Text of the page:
Canada did a lot of good in Jordan — if you count on the generous aid that thousands of Jordanians fled to, along with its soil, with Mohammed VI. But its royal family acquired thousands of luxury homes on the very shores they now settled.
The king now has more than 300 luxurious homes in Jeddah, and in Doha, Qatar, valued at more than $2 billion, according to an analysis from Canadian nonprofit Coalition to Protect Aid Transparency .
Because the value of the properties was publicly available from the Canadian government from 2002 to 2010, the coalition analyzed what the properties are now worth.
The Iraqi war, the Syrian crisis and peacekeeping missions are taking a toll on the kingdom’s huge, sprawling property portfolio, many of which the king began acquiring before he became king.
He inherited some of the 70,000 Jordanians who emigrated to Canada from the early 1950s until the mid-1990s, according to the website maptourism.com. Many of those left for Canada after their land was taken over by the Israeli military.
He also acquired thousands of residences in Doha, Qatar, after becoming Qatari ruler in 1999.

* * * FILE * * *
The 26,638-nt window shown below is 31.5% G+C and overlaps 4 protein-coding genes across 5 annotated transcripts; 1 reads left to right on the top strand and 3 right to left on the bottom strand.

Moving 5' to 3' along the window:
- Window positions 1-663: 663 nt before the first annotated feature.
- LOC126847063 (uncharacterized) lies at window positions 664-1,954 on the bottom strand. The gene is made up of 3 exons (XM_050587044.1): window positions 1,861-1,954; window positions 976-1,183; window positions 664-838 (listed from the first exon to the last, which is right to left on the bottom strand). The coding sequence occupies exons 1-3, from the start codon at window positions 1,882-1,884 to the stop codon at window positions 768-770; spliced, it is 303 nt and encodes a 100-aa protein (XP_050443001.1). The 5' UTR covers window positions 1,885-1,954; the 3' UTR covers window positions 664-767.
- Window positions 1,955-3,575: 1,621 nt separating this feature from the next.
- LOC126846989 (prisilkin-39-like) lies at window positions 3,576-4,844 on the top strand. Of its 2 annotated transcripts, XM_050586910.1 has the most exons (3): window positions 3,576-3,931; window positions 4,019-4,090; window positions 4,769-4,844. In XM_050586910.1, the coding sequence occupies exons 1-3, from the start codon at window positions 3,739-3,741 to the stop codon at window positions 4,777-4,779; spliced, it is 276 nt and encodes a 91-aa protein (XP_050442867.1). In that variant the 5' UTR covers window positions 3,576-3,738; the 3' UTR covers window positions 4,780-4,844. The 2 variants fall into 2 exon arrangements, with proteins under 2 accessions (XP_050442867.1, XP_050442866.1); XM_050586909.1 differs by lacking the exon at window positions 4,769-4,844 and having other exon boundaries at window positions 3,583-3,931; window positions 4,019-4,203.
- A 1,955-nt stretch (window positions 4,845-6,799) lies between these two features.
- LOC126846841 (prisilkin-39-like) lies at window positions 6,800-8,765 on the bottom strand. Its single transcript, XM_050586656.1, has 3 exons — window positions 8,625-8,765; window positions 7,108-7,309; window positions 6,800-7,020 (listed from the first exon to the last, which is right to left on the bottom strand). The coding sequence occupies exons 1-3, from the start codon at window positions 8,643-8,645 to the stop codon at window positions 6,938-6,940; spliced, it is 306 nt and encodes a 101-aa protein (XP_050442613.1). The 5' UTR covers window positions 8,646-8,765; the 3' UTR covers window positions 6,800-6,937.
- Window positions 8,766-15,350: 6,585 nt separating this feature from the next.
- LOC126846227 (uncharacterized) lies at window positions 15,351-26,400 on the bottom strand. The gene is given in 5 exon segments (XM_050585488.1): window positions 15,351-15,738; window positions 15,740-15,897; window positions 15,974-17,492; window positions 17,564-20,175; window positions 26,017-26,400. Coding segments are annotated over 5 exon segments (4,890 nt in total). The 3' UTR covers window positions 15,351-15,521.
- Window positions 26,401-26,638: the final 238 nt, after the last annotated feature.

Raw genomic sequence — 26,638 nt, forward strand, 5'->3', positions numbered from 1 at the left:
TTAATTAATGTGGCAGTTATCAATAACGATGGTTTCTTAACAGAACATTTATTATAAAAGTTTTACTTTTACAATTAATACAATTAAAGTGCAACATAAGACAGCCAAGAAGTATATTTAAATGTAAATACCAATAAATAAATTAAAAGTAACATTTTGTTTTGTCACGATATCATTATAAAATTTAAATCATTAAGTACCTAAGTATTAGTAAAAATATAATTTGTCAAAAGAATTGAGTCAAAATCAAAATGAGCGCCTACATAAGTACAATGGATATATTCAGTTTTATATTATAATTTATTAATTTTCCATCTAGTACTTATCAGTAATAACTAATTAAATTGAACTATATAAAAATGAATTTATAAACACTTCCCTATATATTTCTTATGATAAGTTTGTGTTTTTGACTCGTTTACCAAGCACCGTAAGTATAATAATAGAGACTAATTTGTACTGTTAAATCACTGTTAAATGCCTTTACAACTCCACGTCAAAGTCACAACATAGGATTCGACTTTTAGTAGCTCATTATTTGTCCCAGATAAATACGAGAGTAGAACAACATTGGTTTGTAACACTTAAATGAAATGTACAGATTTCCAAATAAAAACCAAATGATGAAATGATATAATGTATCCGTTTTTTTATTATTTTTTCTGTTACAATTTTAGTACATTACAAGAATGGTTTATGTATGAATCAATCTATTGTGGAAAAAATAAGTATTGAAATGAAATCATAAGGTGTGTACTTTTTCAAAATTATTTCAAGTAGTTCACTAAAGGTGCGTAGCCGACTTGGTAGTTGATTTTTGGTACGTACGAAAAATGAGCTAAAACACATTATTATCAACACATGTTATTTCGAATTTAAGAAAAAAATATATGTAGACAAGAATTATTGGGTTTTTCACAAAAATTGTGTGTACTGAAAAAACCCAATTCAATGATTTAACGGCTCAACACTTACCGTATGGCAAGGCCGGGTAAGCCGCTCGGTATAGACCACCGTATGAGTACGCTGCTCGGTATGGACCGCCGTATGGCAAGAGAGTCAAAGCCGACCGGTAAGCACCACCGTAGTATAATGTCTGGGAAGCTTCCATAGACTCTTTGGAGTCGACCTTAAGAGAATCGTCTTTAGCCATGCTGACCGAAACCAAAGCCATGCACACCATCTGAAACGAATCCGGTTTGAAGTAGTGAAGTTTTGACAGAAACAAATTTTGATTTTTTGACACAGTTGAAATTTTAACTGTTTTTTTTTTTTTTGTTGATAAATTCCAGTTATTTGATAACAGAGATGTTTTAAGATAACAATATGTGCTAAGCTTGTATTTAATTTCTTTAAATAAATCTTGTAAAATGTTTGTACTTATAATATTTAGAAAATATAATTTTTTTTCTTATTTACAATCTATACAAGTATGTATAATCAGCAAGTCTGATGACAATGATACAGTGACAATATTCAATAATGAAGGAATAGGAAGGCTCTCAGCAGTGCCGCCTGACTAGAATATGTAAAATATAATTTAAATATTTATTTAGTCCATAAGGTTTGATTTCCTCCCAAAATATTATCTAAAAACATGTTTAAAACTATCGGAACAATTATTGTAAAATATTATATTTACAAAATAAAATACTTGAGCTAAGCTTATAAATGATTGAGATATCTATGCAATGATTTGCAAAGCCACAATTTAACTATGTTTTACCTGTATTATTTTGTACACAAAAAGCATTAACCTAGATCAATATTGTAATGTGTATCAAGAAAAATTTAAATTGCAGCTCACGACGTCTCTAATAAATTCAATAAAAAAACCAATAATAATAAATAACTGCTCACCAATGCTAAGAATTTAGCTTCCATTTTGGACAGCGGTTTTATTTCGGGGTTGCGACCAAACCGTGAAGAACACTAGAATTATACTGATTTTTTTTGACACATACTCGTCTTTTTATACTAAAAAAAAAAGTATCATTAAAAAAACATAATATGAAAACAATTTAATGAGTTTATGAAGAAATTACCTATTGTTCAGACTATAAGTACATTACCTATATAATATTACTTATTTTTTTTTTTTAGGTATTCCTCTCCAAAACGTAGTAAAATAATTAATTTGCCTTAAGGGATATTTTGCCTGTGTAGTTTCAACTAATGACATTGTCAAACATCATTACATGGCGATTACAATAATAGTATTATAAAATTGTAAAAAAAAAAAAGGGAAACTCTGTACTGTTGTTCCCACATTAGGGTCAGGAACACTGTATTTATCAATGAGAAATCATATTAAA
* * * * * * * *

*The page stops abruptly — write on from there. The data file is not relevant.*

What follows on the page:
The organizations behind Canada’s 2020 initiative that hosted the five-day march said, “We applaud Jordan’s entrepreneurial spirit and the engagement of young entrepreneurs in Jordan. We are delighted that Canadian companies are investing in the Jordanian market.”
The NGO said it takes “a cynical view of Canada’s laudable aid program to Jordan” when Canadians buy “several of these homes in Doha, which are illegally squatted on.”
“The revelation serves as a warning to Canada about the conflict between its (aid) program and its expectation that the recipient country will enforce its laws. Rather than help government in its crackdown on the controversial property speculators, Canadian companies should find places in Jordan where their interests and ethical codes are respected.”
The NGO said that the Canadian government is attempting to “ignoring Jordan’s problem with real estate speculation,” and has been particularly lax on such cases.